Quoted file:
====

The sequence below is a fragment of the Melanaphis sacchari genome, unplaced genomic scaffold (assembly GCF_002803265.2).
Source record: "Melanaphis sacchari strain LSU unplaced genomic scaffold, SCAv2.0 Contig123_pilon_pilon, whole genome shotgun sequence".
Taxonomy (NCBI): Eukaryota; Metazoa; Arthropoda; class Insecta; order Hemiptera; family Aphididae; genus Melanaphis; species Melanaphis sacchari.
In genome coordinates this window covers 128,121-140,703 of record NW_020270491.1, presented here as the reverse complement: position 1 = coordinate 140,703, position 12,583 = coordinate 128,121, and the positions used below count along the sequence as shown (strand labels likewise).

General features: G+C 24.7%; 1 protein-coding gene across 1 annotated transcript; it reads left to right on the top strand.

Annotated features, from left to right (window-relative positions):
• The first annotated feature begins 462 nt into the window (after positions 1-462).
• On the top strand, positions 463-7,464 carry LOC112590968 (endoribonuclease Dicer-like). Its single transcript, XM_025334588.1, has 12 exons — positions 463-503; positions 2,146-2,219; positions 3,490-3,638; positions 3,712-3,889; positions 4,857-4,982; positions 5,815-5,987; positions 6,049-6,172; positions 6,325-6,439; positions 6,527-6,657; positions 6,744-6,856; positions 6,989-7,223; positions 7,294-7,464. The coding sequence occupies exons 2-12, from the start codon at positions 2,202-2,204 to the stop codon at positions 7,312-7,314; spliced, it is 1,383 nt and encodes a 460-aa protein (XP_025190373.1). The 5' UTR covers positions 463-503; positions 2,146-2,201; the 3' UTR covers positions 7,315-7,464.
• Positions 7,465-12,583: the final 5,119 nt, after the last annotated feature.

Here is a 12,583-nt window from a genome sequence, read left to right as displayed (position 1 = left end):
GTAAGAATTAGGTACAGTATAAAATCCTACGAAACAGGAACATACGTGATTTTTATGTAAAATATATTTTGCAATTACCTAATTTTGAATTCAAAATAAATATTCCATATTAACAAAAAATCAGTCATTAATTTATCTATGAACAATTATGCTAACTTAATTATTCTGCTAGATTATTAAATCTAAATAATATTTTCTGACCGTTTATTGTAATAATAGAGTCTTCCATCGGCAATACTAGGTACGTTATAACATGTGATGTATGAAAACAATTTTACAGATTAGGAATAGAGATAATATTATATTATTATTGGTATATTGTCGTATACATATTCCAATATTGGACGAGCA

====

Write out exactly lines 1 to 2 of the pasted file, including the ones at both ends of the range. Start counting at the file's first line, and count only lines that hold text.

The sequence below is a fragment of the Melanaphis sacchari genome, unplaced genomic scaffold (assembly GCF_002803265.2).
Source record: "Melanaphis sacchari strain LSU unplaced genomic scaffold, SCAv2.0 Contig123_pilon_pilon, whole genome shotgun sequence".